Updated: Nov 4, 2022
Pete Fletzer's father, Randy, is an admitted casual Star Wars fan - we'd call him a "normie." Here is his take on the way the series is being received by the legion of fans.
We don’t have the data. We thought we did, but the researcher admitted it was wrong. So we still don’t know yet whether Andor is a success, or in which direction it’s trending. Based on the early incorrect data, fandom has had it in its gut that the show is not succeeding, or at least, when compared with the three previous Disney Channel Star Wars live-action limited episode series. Bashers are having a field day heralding the demise of the entire franchise based on the first seven episodes of Andor. Die-hards had been relegated to defending what they call a daring new approach to storytelling for the SW universe.
So the bottom line for Andor, as it starts into the resolution part of its adventure, is that we just don’t know whether it’s working for the rank and file of the fandom. But if it turns out that it’s not, I’ve come up with a Top Eight list of reasons why. Let me preface by saying that Pete’s Mom and I have enjoyed the show from Episode (Chapter?) 1, and we both think the quality of the show, from the writing and acting to the production values has been top drawer. (And watching Stellan Skarsgard caused us a couple of weeks ago to go back and watch Good Will Hunting again.) The reasons are all interrelated, so, yes, a little of what was covered in one of them will be a cousin to some of the content in another. And most are my thoughts, with a few of what I’ve heard and don’t agree with, but I threw them out there anyway for the sake of discussion.
So here they are, the Top Eight Reasons Why Andor Might Not Be Succeeding:
8. Each Episode Takes Two Watches to “Get”: This is a series you must pay close attention to and not only listen carefully, but digest every spoken word at lightning speed, and the casual fan is probably not getting it all in one swallow – nor do they want to make the effort to. The second time through not only keeps you on board, it gives you a deeper appreciation of the food that’s there for thought; but the casual fan will not invest the time for a second time.
7. Some Fans Don’t Want To Be Kicked In the ‘Nads By Politics: Star Wars has always been about individuals banding together to rise up against power. Company Andor’s subtext cuts it a little too close to today’s headlines with regard to what’s happening in Ukraine as well as the treatment by law enforcement of persons of color throughout the United States to be considered “subtle”. I for one love that the Company is not shy in the way they present this subtext, but I have a feeling that another segment of SW fandom is taking it as a kick to the crotch.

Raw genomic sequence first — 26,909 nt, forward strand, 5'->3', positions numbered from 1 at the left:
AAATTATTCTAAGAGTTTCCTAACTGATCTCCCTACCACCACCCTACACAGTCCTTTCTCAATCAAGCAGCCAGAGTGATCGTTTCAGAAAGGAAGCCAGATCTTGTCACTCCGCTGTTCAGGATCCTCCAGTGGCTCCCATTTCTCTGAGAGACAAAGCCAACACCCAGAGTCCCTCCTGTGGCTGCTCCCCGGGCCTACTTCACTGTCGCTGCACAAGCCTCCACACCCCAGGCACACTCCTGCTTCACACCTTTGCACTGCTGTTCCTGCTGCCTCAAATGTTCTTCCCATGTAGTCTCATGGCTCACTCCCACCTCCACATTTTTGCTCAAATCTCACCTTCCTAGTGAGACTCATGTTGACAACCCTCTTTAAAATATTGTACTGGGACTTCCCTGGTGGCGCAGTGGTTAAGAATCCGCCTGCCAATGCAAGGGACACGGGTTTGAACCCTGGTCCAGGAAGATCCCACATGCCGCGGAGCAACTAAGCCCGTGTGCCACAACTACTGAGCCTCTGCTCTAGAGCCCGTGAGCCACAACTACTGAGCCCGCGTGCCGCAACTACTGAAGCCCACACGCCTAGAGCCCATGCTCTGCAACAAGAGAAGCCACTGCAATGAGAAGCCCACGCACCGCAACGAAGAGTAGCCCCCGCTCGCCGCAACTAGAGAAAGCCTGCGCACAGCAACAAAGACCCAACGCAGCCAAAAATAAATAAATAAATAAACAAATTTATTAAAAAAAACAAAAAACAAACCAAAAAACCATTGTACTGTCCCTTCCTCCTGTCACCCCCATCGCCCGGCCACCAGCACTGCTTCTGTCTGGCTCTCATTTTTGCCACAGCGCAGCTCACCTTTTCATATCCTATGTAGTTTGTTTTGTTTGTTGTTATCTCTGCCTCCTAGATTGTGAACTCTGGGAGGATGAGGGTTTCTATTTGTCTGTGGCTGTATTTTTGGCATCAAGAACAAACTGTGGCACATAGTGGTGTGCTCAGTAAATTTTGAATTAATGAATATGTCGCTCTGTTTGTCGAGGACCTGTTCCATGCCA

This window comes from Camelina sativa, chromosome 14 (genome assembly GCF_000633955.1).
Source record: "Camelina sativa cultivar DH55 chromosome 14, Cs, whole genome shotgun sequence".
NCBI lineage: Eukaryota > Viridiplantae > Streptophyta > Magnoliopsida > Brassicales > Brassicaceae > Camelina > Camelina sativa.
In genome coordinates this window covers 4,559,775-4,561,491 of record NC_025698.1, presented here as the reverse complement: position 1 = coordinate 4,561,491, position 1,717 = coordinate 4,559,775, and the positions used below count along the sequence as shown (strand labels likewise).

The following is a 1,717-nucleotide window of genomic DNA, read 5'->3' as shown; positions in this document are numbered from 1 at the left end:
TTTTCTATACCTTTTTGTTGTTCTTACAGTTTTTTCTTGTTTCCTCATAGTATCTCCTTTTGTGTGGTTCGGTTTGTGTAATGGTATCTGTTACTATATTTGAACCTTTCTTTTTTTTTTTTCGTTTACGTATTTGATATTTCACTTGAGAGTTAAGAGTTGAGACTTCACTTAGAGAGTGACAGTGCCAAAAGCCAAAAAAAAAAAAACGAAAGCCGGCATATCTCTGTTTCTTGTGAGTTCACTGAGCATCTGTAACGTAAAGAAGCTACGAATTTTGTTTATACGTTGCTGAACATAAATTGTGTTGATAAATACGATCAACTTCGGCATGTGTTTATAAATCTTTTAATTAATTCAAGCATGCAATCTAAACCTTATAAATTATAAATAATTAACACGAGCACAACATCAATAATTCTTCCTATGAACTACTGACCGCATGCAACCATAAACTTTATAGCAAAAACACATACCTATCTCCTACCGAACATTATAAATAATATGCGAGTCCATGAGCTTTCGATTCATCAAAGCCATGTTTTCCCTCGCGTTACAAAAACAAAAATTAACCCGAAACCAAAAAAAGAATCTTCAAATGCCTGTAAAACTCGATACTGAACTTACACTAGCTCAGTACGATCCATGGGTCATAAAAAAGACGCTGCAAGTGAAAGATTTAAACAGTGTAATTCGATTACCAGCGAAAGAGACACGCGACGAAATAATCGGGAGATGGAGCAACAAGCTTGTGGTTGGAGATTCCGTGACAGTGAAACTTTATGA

6. Since This Is a Prequel, We Know Where the Show Is Going: This may be the least significant reason on the list, but it’s perhaps Company Andor’s greatest challenge -- getting us to emotionally invest in a bunch of characters, all but one of which (Mon Mothma) we are reasonably sure will be doomed by the end of Rogue One.
5. Too Stretched Out: I hear you guys already defending this one, so it must be bothering some fans. Is it too stretched out because there’s too much fat on the bones, or because the story itself is too long and needs twelve weeks to tell? (As an aside, I’ve always been a big Columbo fan, and the biggest criticism of the two-hour episodes was that all but a few were fattened up in order to fill the allotted time period. Columbo was the ideal 90 minute show; however, it was inherently interesting enough on its own to overcome when plumped to two hours.)
4. It Hasn’t Been Cool to Be A Star Wars Fan Since The Phantom Menace: This really has little to do with Andor, but every SW vehicle has had to overcome the stain left by the tsunami of negativity toward SWE1-3. The new nerd nation of SW fandom has since given the prequels its stamp of approval, but millions of casuals who wore the tee shirts in the 80’s and were expecting – hoping, really – to be drawn back in when Ep 1 hit the theaters were bitterly disappointed. When Disney bought the franchise, story credibility was the biggest obstacle they had to overcome. Every new SW story must fight this battle anew. If Andor dives, it will bring back bad memories and cause unwanted comparisons.
3. Not “Star Warsy” Enough: It’s the biggest, most common criticism I’ve heard, and the one that rankles the core fandom the most. Without light sabers or The Force, it doesn’t feel like Star Wars, say the critics; but they’re taking a new approach to storytelling for Star Wars, say the Defenders of the Realm. Casual fans want it to feel more Star Warsy, says I.
2. “Take the Star Wars Out of It and It’s a Great Show”: This is kind of #3 turned inside out. The Andor story is strong enough by itself to gain a huge following, but it’s weighted down by being a Star Wars series. Personally, I don’t agree with this criticism, but it’s out there, and it could be another negative that cuts into the audience.
1. Very Little in Andor for Kids Under 12: So it’s not written for the 12 and under crowd. Very brave, and maybe admirable, but it may explain why the viewership could be low. The Disney mantra has always been to use kids to attract adults. Disney Plus, I guess, is trying it the other way around. It worked with Mando big time, and Boba Fett and Obi-Wan followed, but maybe casuals don’t want to watch a SW series if their kids aren’t sitting next to them on the couch.